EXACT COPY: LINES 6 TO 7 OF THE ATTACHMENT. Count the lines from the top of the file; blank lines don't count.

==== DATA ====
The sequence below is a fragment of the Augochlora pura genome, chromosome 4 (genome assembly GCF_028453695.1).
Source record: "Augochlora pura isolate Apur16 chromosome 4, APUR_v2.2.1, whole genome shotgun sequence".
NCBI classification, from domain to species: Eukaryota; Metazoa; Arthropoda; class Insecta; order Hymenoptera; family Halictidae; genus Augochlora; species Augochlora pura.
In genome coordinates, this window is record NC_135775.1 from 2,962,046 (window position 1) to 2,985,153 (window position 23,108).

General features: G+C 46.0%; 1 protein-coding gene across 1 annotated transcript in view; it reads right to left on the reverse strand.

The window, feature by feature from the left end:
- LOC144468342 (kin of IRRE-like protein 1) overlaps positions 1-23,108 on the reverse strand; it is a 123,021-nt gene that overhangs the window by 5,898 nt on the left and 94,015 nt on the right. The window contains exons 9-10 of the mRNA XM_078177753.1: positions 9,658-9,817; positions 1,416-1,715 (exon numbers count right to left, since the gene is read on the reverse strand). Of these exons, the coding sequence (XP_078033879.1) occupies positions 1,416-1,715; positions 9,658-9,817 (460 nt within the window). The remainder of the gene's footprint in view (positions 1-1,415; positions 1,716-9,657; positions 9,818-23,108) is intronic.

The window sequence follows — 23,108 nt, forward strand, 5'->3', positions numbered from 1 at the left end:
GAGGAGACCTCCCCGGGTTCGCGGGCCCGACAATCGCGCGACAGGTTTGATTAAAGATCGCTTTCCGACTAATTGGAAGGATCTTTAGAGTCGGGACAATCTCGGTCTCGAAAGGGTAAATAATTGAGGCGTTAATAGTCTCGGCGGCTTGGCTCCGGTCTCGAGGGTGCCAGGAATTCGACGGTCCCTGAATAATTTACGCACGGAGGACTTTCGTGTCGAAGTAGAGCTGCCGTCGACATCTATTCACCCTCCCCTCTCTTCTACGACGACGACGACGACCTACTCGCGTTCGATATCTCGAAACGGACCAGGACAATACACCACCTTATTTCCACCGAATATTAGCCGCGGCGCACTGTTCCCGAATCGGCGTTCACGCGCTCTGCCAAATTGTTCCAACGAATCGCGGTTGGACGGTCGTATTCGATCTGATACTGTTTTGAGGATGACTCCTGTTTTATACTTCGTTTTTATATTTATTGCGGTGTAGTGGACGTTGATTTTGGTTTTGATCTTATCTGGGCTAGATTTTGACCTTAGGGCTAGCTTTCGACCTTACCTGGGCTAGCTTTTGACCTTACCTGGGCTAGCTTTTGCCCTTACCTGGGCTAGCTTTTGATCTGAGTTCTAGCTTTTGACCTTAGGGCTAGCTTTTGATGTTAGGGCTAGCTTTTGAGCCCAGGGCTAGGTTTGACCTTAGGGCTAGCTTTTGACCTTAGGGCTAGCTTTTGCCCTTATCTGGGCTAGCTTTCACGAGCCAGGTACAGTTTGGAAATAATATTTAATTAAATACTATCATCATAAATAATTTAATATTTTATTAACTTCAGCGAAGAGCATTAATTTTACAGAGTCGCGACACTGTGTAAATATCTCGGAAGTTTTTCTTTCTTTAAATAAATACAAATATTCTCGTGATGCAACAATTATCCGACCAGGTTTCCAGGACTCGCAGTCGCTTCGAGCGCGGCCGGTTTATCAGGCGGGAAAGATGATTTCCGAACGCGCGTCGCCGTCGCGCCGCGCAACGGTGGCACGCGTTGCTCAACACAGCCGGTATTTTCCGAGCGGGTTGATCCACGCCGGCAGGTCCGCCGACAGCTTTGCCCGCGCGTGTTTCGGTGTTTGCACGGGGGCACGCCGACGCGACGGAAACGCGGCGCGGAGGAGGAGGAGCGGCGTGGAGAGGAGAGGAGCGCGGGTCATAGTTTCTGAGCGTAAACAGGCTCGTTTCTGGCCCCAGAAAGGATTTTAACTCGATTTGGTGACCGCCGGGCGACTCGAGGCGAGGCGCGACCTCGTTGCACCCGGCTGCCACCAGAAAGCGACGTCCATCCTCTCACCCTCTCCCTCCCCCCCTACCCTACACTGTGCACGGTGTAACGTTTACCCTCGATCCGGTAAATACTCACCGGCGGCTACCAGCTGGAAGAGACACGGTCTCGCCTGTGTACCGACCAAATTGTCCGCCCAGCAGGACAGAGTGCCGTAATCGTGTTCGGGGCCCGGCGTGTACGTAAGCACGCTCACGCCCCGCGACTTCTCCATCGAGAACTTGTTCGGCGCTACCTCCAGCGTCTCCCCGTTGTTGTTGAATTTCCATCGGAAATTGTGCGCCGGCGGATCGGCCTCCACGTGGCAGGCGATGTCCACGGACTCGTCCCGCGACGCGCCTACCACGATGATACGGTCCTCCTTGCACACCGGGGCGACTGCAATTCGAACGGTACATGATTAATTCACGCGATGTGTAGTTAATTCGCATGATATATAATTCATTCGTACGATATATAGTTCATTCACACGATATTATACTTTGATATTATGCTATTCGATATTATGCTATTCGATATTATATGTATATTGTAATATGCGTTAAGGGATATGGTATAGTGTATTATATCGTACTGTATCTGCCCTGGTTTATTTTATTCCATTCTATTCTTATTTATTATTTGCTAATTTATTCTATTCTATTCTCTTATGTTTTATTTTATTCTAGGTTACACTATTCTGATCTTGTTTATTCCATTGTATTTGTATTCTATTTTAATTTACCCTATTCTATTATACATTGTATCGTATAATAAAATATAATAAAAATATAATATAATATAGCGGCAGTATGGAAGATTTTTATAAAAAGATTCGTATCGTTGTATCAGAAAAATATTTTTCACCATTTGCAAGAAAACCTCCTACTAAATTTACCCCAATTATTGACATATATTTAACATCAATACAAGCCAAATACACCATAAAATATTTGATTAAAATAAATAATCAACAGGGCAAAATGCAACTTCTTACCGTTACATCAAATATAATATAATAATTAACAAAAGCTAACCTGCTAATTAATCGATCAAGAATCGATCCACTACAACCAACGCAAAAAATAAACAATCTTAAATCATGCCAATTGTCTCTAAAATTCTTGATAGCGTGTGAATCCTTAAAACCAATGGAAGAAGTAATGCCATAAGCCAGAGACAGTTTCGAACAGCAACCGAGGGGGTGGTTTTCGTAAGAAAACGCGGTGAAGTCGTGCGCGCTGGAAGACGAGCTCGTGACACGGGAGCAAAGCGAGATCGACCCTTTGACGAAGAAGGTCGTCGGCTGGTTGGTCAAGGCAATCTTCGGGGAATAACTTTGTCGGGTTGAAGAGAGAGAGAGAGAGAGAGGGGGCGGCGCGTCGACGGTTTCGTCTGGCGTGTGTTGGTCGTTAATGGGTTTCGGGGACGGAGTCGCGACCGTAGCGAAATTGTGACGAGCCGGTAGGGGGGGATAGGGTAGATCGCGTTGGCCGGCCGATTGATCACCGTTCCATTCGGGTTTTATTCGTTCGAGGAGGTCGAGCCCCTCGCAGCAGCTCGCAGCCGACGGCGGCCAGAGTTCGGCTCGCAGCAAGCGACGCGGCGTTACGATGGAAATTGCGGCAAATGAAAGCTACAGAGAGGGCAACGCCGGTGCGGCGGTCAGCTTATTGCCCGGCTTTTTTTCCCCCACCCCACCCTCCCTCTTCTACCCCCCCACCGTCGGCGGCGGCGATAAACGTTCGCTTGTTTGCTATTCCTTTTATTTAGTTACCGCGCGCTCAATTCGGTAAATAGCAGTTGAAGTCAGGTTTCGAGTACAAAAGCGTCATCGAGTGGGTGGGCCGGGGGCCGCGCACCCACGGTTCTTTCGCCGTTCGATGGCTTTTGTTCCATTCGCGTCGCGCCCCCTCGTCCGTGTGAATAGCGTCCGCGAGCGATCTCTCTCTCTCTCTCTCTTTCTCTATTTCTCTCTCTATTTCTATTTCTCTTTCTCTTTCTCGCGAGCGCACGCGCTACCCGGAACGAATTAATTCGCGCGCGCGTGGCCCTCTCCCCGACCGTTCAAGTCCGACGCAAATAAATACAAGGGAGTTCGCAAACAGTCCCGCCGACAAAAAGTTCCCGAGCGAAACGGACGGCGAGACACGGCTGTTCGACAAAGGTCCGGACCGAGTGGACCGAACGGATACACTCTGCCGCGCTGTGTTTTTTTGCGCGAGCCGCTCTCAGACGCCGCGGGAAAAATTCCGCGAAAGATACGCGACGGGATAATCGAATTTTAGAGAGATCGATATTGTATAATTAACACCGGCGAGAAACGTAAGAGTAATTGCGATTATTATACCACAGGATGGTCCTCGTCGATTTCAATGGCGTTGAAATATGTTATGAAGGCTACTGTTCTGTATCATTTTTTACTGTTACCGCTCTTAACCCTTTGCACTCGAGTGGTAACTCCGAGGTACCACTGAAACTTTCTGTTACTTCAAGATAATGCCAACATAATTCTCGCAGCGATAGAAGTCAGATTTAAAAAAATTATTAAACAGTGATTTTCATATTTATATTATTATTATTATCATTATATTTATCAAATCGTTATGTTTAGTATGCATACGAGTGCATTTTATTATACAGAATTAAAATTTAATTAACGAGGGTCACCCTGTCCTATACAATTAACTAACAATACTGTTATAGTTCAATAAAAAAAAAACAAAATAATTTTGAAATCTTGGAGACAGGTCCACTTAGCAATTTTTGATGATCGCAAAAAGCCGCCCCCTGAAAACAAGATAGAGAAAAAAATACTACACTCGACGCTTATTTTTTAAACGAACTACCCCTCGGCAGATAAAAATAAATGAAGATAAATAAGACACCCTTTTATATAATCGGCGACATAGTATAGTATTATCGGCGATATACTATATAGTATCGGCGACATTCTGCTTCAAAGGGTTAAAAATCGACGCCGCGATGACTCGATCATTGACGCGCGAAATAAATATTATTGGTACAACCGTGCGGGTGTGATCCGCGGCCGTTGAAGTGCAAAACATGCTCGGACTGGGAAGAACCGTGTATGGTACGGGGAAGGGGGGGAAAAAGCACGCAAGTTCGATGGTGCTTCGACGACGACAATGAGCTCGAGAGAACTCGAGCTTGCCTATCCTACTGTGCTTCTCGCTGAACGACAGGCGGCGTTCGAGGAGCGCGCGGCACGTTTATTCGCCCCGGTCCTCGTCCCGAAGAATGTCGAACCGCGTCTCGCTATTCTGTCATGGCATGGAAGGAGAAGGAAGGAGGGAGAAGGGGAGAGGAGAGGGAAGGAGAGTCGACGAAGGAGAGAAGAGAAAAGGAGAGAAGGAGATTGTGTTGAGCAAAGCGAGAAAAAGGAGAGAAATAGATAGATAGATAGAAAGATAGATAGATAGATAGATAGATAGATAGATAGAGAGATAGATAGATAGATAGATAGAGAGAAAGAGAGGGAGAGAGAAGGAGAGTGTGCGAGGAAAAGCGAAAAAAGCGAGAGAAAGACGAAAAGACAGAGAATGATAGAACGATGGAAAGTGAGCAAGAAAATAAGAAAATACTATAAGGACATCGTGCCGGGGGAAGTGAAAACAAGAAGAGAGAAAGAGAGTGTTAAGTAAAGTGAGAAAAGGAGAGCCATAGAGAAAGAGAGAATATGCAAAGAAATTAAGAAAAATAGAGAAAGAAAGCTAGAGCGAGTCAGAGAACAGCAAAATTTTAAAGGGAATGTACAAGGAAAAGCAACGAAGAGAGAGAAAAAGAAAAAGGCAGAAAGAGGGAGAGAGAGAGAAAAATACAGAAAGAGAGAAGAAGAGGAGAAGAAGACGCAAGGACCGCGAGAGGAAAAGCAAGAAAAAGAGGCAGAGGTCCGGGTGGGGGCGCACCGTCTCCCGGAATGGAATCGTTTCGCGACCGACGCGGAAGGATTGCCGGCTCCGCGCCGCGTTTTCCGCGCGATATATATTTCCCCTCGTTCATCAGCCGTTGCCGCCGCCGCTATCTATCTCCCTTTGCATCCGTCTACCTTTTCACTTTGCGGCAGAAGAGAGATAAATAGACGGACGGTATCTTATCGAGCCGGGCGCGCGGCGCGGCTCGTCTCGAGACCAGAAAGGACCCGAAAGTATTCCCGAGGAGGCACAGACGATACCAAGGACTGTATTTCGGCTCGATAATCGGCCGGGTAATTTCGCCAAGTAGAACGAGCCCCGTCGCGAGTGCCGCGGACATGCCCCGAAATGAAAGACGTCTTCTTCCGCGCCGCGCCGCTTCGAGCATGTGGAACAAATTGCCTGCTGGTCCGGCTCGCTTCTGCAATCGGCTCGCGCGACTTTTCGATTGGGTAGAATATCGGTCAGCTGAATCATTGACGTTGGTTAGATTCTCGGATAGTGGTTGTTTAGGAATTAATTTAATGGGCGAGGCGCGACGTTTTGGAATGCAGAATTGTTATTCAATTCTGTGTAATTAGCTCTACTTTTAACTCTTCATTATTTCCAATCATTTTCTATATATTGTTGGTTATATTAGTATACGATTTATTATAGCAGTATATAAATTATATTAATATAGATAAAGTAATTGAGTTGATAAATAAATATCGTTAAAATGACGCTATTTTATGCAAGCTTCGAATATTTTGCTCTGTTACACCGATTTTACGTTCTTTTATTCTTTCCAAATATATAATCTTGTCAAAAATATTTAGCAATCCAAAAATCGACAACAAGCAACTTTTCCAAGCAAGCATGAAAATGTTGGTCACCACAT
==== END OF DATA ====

The window, feature by feature from the left end:
- LOC144468342 (kin of IRRE-like protein 1) overlaps positions 1-23,108 on the reverse strand; it is a 123,021-nt gene that overhangs the window by 5,898 nt on the left and 94,015 nt on the right. The window contains exons 9-10 of the mRNA XM_078177753.1: positions 9,658-9,817; positions 1,416-1,715 (exon numbers count right to left, since the gene is read on the reverse strand). Of these exons, the coding sequence (XP_078033879.1) occupies positions 1,416-1,715; positions 9,658-9,817 (460 nt within the window). The remainder of the gene's footprint in view (positions 1-1,415; positions 1,716-9,657; positions 9,818-23,108) is intronic.